BEREA, Ohio — Wide receivers Odell Beckham Jr. and Jarvis Landry are elite NFL players and quarterback Baker Mayfield is the most popular athlete in Cleveland.
Their star power at Browns training camp has been magical for fans — and for the team’s defense, which has been turned invisible by their presence.
“Our offense has a lot of weapons, we know that, and it’s exciting for everyone,” rookie cornerback Greedy Williams said Saturday after practice. “But at the end of the day, you’ve got to have defense to win.
“We don’t care what anybody is saying about us or not saying. Our defense just comes out every day and tries to make things better for all of us by competing as hard as we can.”
Cleveland allowed the third-most yards in the NFL last season and ranked in the bottom quarter of the league against the pass and run. Major changes followed as interim coach/defensive coordinator Gregg Williams was not retained and starters Jamie Collins, Emmanuel Ogbah and Jabrill Peppers were sent packing.
General manager John Dorsey subsequently added Pro Bowl defensive end Olivier Vernon from the Giants, defensive tackle Sheldon Richardson from the Vikings, and safety Eric Murray from the Chiefs. The Browns’ top two draft picks were Louisiana State product Williams and Brigham Young linebacker Sione Takitaki.
“We have the best of both worlds, but defense wins championships,” said defensive end Myles Garrett, the No. 1 overall selection in 2017. “We’ve seen that many times throughout the years and it’s never going to change. If they can’t score the ball and we can, then we’re going to win every time.”
The defense held its own on the third day of camp, ending the three-hour, full-pad session with Murray’s pick-6 of backup Drew Stanton. Williams had a pair of interceptions Friday and the new-look line appears to be jelling quickly, though it continues to fly under the radar.
First-year coach Freddie Kitchens and new defensive coordinator Steve Wilks have no problem with that side of the ball being ignored around the NFL. Nor does Garrett.
“It doesn’t bother me at all because I don’t mind not getting any attention,” Garrett explained. “I don’t mind it on the field, either. If you don’t want to block me, I’ll be willing to take the sack, too. I’m not a spotlight kind of guy. The offense can have all of that.”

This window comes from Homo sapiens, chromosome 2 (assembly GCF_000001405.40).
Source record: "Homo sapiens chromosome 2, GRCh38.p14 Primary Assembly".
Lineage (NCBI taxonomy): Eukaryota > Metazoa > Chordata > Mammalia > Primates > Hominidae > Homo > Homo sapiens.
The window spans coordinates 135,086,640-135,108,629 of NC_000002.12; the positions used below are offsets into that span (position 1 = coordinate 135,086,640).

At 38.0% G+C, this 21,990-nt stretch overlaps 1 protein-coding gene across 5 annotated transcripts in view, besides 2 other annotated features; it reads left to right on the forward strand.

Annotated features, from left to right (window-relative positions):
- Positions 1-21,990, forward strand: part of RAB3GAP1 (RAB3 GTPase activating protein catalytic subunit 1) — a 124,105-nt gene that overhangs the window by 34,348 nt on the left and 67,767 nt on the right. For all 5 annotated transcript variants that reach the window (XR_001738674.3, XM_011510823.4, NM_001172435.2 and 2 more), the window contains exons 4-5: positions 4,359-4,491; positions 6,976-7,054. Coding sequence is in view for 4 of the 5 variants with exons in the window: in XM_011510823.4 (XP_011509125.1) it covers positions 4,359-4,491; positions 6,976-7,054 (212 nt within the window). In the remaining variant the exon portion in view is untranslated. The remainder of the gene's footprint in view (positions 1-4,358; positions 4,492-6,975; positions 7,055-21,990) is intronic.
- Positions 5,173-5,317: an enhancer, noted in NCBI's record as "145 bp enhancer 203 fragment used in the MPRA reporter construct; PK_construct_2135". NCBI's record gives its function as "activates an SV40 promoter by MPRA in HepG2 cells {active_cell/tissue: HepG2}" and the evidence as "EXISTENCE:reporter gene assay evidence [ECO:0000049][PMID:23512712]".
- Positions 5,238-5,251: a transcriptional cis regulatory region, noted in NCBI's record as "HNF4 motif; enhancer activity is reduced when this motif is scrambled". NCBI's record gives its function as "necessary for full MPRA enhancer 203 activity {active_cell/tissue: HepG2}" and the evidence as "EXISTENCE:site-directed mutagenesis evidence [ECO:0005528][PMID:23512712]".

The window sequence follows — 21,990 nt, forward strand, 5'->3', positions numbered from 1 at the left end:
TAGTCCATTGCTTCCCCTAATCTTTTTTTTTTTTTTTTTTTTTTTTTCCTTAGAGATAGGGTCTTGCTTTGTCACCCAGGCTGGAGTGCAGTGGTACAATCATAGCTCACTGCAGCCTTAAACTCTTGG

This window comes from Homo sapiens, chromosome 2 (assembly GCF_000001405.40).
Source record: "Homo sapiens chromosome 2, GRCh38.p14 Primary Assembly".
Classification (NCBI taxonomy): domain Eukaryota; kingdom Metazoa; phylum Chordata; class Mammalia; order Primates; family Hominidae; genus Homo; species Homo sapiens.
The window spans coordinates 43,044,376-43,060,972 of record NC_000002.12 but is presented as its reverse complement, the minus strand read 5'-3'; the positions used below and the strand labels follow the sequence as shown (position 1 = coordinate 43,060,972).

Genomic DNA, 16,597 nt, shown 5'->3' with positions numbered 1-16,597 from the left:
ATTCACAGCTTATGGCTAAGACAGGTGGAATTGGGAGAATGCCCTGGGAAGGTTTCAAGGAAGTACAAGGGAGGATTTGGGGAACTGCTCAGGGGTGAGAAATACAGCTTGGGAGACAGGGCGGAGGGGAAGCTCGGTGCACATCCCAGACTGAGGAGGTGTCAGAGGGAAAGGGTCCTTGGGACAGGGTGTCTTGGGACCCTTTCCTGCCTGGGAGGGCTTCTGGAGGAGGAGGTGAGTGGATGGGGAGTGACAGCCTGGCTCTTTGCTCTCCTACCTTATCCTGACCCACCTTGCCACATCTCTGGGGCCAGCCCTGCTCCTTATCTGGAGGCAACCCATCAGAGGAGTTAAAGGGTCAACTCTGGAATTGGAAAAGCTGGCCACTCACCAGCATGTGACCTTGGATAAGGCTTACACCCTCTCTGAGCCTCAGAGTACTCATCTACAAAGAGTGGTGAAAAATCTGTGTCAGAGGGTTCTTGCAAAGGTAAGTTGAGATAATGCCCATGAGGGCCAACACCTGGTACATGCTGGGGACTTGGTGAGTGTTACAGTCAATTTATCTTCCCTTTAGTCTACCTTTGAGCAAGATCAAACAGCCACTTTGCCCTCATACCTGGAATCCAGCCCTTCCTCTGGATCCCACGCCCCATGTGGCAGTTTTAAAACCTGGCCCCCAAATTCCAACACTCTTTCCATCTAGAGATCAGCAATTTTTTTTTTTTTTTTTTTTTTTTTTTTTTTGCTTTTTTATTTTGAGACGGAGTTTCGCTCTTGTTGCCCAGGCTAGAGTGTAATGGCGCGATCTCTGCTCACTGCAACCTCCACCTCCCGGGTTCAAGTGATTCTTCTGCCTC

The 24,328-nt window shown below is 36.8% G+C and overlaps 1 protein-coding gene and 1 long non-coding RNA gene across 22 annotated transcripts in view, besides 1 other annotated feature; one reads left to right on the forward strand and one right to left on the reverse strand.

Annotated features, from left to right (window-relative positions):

Even when the defense wins an 11-on-11 play, the offense is often the focal point. Case in point: Mayfield used very strong language to chew out his receivers for not extending their routes when he was flushed out of the pocket.
Starting linebacker Christian Kirksey felt compelled to yell to the crowd, “That means the defense is looking good.”
Kitchens plans on keeping the team in pads indefinitely and will permit tackling to the ground soon. When the latter occurs, the defense will be a focal point, whether it likes it or not.
“This time of year in the NFL, you’re either going to get exposed or you’re going to get exposure,” Kitchens said. “Getting exposed means you probably aren’t going to be here when the calendar turns to September.”
NOTES: RB Duke Johnson (right hamstring) did not practice after limping off the field Friday, and RB Kareem Hunt (groin) remains on the active/non-football injury list. Cleveland signed RB A.J. Ouellette for depth. “Duke is a quick healer, but we need to make sure this injury doesn’t linger,” Kitchens said. “It’s kind of a day-to-day thing.” . Beckham continued to impress his teammates by making a number of one-handed catches. “He’s one of the greatest I’ve ever seen at that position,” Williams said. . Former Browns QB Brian Sipe, DT Jerry Sherk and G Robert E. Jackson addressed the squad on the field. “Our guys can see the passion from our fans, but I also want them to know about the history of the Cleveland Browns,” Kitchens said.